By Esther Hernandez and Areli Nunez
Our day started with an hour long bus ride from Athens to Brauron, one of the twelve cities of ancient Attica. Everyone looked forward to how the day would unfold, because we knew where it would end – at the beach. Our first stop was the sanctuary of Artemis Brauronia, which contains the remains of a small temple of Artemis (picture 1), a unique stone bridge (picture 2), a series of dining rooms (picture 3), and a spring that is currently being pumped.
The sight, amongst one of the most unique we have seen, provided us with an opportunity to examine the charreticis of localized worship. Another archeological marvel at the sight is the tomb of Iphigenia, also labeled “memorial to Iphigenia,” the key-beare priestess of Artemis. We spent our time on sight discussing varying archaeological interpretations of what daily and ritual practices occurred there. The Archaeological Museum of Brauron displayed many of the archeological findings of the area, primarily offerings that would have been left to Iphigenia, but also depictions of the goddess of the hunt, patron and protector of young girls.
After we spent some time at the Brauron site, our bus took us to Sounio, the southernmost tip of the Attic peninsula. There we went to the temple of Poseidon, built on a promontory overlooking sea. The temple, constructed circa 444 – 440 B.C., was made out of locally quarried white marble, which deviates from most marble because of its softness. In the modern past, visitors and others passing by carved their names into the exterior of the temple – a practice neither of us had seen at other sites. After examining the site, discussing its symbolism (a mark of Athenian territory and poweress) and significance (an appeasement to Poseidon and acknowledgement of his power), most of us took in the breathtaking view. Before we descended the promontory, Dr. Kennedy pointed out the remains of a nearby temple which overtime had been dedicated to the localized worship of Athena, Artemis, and potentially others.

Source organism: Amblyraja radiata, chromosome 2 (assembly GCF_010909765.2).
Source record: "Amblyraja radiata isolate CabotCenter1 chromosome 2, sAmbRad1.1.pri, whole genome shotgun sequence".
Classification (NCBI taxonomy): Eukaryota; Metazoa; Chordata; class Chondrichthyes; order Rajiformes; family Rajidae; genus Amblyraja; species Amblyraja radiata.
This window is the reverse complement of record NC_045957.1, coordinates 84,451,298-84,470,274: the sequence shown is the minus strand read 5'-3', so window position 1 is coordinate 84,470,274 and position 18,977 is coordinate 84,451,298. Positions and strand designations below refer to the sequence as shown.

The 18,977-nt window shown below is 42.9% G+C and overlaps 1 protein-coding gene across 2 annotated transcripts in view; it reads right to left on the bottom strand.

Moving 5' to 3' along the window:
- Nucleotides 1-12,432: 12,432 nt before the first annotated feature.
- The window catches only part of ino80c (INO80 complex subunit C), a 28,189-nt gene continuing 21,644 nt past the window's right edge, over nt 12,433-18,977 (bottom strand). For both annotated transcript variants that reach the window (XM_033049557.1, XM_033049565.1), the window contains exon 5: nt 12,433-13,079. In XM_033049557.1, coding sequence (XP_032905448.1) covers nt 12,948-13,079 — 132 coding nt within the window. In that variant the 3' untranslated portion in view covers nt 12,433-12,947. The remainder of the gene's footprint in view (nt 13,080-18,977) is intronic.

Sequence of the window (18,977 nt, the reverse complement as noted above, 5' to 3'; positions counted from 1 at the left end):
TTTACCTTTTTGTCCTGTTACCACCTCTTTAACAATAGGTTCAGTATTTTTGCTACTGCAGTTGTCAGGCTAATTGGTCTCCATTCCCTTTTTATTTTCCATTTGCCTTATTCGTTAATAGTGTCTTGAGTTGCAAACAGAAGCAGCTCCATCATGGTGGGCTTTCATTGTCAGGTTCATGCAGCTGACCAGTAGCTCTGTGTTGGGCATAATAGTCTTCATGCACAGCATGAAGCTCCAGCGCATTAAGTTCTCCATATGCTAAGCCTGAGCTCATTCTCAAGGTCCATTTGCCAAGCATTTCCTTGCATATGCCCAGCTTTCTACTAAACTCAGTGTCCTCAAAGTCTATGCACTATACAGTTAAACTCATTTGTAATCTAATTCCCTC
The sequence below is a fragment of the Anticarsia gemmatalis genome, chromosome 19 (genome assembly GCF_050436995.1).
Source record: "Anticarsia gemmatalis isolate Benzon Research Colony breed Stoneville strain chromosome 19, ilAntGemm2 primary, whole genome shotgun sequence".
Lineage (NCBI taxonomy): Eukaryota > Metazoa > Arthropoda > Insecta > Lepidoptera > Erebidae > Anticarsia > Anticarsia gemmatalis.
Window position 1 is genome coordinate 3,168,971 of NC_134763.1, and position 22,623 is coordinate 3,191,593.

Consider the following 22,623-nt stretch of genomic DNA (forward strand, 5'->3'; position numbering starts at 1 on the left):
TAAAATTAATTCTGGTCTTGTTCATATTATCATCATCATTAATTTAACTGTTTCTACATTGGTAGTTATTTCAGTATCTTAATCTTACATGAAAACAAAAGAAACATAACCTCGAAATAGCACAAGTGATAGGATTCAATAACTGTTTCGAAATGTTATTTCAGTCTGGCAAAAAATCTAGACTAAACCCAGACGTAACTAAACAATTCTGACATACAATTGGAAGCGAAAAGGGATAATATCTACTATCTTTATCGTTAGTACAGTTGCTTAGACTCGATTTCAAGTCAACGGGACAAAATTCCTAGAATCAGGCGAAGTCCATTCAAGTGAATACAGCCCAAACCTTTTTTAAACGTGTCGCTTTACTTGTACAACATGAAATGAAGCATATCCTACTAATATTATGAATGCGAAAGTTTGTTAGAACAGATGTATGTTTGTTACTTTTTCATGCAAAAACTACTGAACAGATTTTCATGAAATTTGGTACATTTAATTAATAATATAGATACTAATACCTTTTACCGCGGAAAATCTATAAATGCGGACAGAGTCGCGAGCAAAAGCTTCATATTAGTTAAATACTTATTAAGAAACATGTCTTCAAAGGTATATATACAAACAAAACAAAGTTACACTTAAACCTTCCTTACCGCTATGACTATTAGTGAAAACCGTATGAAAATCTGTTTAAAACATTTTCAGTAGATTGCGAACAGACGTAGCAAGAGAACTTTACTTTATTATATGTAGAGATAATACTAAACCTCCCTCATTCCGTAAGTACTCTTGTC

From here, the bus took us to the seaside, where most of us decided to go straight to the beach and opted out of lunch. From Poseidon’s temple the sea was breathtaking, from the shoreline it was mesmerizing. We spent time soaking in the strong, Greek sun and swimming in the clear waters. It was a day many of us will remember for some time to come.